Compliance of water, being a series of aqueducts,
Does not overflow itself.
We're at Arrowhead State Park which is much prettier but it's still raining consistently and hard! Rachel's having a blast just talking and hanging out in the car. It's supposed to stop raining after midnight. The trail head looks great but right now it's just a series of beautiful waterfalls over moss-covered rocks. We're parked on high ground overlooking the lake and the bathrooms (which will be our shelter just in case something really bad comes along). Rachel has been coloring, drawing, pretending, singing songs, and just wearing me out in this little ol' car. She's talking to me now even as I write. She's a great camper!
I was asked to substitute teach the Dance Improvisation class at the Dallas Arts Magnet High school. I looked around for any clues to let me know what they had been doing and I saw a fresh new T'ai Hsuan Ching sitting on the shelf. I decided to bring it out and work with it for improvisations. A student poked around my equipment making me kind of nervous, but he seemed to know what he was doing so I let him try to set it up. I had some kind of new synthesizer. He spoke Spanish and I could speak to him in Spanish.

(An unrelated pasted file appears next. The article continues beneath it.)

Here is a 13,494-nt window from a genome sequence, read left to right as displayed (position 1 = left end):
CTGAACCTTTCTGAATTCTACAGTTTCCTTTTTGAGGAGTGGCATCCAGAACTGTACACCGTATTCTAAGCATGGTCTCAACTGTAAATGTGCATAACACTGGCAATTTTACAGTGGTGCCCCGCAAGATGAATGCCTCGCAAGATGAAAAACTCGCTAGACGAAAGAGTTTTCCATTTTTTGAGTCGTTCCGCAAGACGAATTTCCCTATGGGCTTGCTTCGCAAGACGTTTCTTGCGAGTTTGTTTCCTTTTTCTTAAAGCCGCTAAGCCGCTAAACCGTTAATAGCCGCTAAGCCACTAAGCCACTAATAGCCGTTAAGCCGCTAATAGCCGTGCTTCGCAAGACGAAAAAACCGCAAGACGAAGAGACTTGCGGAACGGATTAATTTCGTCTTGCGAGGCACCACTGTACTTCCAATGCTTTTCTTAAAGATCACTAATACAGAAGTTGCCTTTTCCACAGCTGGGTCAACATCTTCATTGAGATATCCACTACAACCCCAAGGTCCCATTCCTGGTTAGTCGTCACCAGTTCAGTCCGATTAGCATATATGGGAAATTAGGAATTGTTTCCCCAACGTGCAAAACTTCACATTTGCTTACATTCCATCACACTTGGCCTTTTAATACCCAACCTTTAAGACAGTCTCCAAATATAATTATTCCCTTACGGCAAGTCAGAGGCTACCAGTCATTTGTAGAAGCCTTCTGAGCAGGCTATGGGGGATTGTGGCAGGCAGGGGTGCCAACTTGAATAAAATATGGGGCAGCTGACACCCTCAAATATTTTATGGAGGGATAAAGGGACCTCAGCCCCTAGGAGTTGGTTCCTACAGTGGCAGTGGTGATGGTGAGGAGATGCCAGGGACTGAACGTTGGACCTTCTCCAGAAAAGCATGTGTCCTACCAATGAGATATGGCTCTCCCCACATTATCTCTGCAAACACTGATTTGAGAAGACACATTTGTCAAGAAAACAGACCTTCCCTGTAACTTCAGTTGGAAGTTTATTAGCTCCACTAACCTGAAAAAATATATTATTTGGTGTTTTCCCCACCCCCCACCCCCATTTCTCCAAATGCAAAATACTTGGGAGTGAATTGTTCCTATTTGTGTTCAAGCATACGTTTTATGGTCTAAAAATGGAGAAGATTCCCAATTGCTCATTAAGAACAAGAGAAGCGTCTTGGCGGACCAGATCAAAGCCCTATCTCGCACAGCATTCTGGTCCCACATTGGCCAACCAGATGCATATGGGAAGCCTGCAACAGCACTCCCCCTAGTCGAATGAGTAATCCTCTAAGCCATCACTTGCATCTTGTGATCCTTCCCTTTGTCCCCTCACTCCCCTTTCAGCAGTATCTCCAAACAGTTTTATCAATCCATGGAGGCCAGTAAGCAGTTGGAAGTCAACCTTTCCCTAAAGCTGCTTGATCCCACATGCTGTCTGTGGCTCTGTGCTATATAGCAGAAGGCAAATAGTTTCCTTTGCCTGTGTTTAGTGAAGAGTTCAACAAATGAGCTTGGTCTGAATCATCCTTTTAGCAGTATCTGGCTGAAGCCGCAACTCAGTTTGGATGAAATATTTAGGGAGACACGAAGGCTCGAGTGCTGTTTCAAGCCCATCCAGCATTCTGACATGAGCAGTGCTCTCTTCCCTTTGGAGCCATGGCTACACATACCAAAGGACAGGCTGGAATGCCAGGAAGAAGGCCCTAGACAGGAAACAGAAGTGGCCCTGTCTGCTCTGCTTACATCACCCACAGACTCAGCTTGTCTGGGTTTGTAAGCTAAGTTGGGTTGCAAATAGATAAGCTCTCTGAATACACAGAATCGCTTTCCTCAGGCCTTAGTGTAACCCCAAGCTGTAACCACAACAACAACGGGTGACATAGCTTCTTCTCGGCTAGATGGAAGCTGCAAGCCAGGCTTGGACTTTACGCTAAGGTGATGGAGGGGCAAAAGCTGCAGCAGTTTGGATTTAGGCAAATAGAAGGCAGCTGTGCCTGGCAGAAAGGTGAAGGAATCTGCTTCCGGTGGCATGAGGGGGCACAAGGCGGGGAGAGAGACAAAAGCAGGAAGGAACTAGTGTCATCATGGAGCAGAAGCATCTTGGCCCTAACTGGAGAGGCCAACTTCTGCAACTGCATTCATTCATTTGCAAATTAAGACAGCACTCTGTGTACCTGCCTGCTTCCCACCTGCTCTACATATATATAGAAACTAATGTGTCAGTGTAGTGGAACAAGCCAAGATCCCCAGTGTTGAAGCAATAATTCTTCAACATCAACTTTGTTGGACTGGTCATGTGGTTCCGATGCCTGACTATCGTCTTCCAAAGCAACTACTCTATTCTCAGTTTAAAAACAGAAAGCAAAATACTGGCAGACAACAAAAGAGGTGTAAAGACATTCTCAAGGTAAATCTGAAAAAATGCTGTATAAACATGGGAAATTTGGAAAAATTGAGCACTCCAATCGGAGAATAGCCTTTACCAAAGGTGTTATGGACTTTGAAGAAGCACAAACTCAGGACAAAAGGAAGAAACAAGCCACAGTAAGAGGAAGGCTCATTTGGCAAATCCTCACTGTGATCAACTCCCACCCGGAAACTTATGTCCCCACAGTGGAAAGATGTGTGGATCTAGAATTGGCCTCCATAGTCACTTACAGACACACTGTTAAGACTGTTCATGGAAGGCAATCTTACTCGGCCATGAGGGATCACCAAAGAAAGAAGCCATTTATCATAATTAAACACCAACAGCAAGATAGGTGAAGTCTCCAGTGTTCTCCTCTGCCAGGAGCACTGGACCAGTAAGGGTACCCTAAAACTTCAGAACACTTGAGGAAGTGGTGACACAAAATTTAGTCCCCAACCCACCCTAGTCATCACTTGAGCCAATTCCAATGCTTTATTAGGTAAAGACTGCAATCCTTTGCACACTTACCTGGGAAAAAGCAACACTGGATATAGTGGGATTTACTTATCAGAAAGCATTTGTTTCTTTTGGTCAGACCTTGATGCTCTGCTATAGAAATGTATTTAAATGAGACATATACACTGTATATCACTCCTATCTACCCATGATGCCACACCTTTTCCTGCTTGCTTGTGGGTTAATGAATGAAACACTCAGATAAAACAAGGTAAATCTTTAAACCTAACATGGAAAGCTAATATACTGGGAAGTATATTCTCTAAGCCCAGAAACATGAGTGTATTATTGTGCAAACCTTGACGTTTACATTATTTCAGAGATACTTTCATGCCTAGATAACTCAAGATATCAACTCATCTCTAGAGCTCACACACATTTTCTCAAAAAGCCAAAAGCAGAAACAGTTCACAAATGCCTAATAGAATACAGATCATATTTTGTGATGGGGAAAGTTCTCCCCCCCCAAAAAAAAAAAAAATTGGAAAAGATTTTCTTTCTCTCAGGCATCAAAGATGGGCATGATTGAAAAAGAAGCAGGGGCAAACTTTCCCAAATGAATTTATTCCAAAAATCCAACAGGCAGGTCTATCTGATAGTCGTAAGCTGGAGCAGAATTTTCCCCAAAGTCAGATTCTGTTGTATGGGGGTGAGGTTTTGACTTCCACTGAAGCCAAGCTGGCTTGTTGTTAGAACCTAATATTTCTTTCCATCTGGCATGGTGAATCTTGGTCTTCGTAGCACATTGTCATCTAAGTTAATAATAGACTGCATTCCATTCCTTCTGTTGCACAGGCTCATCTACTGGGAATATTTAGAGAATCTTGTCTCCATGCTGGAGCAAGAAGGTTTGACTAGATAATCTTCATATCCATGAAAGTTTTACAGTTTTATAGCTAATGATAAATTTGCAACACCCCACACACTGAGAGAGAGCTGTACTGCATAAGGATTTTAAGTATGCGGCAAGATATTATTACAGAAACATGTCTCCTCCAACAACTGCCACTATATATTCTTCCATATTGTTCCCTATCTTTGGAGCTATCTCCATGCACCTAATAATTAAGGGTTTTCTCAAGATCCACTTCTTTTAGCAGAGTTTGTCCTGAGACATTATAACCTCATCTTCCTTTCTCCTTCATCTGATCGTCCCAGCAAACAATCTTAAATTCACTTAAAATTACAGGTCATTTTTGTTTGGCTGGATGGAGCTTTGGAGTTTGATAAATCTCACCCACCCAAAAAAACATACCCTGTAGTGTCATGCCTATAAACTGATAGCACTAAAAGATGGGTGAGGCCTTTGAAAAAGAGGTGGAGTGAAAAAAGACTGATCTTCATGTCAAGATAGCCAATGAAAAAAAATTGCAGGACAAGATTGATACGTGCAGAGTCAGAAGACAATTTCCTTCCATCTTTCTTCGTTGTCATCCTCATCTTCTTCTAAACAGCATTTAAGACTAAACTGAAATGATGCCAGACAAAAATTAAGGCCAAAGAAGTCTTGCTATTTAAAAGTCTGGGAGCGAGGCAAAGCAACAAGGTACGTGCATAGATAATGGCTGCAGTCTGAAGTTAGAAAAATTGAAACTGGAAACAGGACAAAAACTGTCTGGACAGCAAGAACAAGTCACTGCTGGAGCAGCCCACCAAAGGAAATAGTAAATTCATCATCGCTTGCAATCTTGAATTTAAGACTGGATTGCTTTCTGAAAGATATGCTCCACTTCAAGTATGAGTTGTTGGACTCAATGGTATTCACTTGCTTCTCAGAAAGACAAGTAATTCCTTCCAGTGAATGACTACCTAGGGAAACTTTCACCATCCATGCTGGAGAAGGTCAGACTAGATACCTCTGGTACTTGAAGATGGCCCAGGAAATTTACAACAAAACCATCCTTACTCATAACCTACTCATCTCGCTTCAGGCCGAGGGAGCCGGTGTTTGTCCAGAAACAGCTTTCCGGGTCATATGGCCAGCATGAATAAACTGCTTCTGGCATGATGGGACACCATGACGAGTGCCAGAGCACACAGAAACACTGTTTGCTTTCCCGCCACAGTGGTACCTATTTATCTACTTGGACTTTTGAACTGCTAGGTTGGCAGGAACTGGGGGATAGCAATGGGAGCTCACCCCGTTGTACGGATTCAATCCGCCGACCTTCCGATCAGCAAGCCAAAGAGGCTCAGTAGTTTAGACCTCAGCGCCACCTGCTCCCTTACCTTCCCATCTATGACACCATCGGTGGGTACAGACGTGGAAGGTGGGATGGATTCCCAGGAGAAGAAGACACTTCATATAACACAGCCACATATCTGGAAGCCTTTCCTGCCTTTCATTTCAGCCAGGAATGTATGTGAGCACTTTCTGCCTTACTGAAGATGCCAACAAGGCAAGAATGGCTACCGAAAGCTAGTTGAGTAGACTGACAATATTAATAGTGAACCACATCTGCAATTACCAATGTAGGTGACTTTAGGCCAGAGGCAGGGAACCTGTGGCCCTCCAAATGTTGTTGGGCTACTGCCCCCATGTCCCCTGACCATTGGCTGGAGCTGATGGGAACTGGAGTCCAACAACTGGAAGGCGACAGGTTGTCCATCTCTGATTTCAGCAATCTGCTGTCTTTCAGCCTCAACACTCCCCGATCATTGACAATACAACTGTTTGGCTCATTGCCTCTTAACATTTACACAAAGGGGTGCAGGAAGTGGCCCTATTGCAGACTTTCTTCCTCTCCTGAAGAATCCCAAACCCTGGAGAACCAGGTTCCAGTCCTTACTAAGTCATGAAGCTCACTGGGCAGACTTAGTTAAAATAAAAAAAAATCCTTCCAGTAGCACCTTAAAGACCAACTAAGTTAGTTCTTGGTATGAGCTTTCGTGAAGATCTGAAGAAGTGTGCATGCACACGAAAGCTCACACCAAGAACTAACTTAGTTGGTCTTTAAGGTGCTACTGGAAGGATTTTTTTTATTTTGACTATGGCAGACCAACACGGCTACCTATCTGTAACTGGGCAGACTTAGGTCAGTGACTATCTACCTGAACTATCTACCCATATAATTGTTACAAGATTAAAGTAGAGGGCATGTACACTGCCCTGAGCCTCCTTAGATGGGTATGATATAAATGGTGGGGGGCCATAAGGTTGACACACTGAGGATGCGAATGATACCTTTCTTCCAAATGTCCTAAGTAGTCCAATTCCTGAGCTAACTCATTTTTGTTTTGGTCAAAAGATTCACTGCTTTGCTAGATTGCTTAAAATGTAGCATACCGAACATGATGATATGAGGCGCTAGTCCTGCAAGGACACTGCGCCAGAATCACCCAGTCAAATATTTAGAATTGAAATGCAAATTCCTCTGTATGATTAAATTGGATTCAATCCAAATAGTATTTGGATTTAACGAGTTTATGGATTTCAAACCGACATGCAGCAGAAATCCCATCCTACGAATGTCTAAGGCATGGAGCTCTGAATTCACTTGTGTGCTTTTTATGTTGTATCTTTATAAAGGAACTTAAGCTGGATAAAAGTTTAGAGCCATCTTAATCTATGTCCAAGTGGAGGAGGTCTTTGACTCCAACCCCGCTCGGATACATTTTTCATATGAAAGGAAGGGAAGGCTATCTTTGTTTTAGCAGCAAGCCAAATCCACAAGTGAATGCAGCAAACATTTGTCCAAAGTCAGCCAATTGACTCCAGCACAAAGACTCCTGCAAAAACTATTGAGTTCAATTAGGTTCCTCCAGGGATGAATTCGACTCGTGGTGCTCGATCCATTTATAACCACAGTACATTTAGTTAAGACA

In the first century B.C., the horizontal waterwheel was our primary means for generating power, aside from our own muscles and those of our animals, but the wheel generated only about 0.3 kilowatts or about the energy necessary to light 3 common 100 watt light bulbs. Later, the waterwheel was set vertically, and the output was increased to about 2.0 kilowatts. Continued improvements in design raised the waterwheel's generating power to about 56.0 kilowatts, which was the capacity just prior to the beginning of the Industrial Revolution.1